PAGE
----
South Carolina football coach Will Muschamp brandished the rough number: around 52 points.
Initially, that number lacks context. Then one realizes the Gamecocks have only scored 173. They’ve only allowed 155. So the gap is 18 across six games, three wins and three losses.
So where have these 52 or so points swung? Not being careful with the ball in the red zone.
“We’ve had three interceptions in the end zone,” Muschamp said. “That’s something we can’t afford to have happen. You look at the point swing that we’ve had, turnovers in our red zone, or in the opponent’s red zone, is about a 52-point swing on our football team this year. That’s very difficult to overcome.”
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The exact math on those 52 points is a little hard to nail down, but the point in many ways stands. South Carolina has 12 turnovers on the season. A high number have come either in scoring position or in position to set up an opponent’s score:
▪ Jake Bentley threw a fourth-down interception into the end zone from the Georgia 5-yard line late in a home loss
▪ Bentley threw an interception from the USC 25 that set Vanderbilt up on the Gamecocks 23, and the Commodores scored a touchdown on the ensuing drive.
▪ Rico Dowdle fumbled on the Vanderbilt 2-yard line, taking three or seven points off the board
▪ Dowdle fumbled on the South Carolina 7 against Kentucky, and USC needed a big offensive stand to only allow three points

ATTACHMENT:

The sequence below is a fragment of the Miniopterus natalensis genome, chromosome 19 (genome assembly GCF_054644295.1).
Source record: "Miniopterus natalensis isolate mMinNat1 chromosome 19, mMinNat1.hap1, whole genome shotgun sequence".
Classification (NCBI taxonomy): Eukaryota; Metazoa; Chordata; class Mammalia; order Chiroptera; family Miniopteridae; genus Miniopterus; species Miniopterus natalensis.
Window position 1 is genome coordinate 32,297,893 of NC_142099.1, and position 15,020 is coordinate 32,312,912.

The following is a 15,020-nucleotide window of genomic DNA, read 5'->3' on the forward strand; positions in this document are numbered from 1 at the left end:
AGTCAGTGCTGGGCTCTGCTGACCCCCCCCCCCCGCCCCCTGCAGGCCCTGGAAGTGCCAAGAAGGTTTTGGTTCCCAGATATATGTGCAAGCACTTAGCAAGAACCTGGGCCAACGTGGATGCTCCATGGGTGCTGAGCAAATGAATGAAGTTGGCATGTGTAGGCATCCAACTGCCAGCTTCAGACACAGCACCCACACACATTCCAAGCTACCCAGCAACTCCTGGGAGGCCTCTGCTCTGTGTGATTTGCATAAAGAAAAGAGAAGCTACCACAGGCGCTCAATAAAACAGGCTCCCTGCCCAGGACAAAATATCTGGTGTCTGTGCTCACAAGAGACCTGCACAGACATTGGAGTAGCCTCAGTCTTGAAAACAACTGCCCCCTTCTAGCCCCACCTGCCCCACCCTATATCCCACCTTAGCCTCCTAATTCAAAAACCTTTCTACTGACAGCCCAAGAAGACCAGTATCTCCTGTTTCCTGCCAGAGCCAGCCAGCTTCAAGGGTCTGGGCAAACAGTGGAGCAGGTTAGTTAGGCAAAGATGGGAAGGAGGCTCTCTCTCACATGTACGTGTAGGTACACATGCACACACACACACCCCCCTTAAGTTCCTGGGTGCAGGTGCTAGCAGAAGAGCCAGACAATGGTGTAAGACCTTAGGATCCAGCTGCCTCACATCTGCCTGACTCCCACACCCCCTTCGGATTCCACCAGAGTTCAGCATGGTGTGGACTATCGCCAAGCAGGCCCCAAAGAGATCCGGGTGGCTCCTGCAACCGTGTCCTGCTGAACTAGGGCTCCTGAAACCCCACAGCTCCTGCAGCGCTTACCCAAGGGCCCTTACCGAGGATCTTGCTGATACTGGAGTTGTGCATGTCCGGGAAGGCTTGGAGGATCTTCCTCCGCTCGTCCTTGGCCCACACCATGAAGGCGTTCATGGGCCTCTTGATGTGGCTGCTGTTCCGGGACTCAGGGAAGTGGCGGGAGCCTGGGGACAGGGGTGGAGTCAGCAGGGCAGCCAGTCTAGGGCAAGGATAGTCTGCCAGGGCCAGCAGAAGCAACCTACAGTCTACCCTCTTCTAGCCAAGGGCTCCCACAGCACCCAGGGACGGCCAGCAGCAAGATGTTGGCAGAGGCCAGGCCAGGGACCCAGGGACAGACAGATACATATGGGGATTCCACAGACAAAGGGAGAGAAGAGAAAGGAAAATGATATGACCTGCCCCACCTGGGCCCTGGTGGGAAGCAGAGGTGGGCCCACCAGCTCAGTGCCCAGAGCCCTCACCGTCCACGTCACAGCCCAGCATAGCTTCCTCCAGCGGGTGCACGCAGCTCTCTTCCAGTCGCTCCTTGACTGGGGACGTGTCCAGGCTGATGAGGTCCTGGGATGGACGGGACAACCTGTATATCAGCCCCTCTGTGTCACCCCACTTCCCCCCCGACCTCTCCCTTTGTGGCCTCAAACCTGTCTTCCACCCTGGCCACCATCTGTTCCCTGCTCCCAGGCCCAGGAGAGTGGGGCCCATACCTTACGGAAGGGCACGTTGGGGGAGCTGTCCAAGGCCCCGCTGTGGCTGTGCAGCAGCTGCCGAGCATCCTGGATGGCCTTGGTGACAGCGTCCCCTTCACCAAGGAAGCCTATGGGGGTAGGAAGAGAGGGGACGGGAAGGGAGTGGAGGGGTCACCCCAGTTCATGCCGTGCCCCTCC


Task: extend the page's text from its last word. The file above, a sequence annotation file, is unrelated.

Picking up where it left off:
▪ Bentley threw a second-down interception from the Kentucky 13 into the end zone late in a loss to the Wildcats
▪ Against Texas A&M, Bentley threw an interception from the Texas A&M 8 into the end zone as USC got shut out in the first half.
That might be a little generous when describing the red zone, but it’s between 18 and 38 points lost.
Then USC has had three more notable turnovers that cost or created points:
▪ Against Missouri, a mishandled punt was fumbled and lost, setting up the Tigers inside the USC 35 for what ultimately became a field goal.
▪ An early interception against Georgia was returned for a touchdown.
▪ After a 15-yard run, A.J. Turner fumbled inside the Vandy 30, taking another scoring chance away.
That could be between 13 and 17 more points potentially in the balance. All told, that means of USC’s 12 turnovers, nine took away a good scoring chance, or provided one for an opposing team, to say nothing of Bryan Edwards fumbling a punt he’d returned to the opponent’s 41-yard line.
Though USC probably hasn’t lost enough close games for these plays to deeply matter (although they probably swing the Texas A&M game), it would make USC look a good bit stronger and have made the losses to Georgia and Kentucky considerably more competitive.
The Gamecocks are back in action Saturday against a Tennessee team that is tied for 84th nationally in turnovers forced.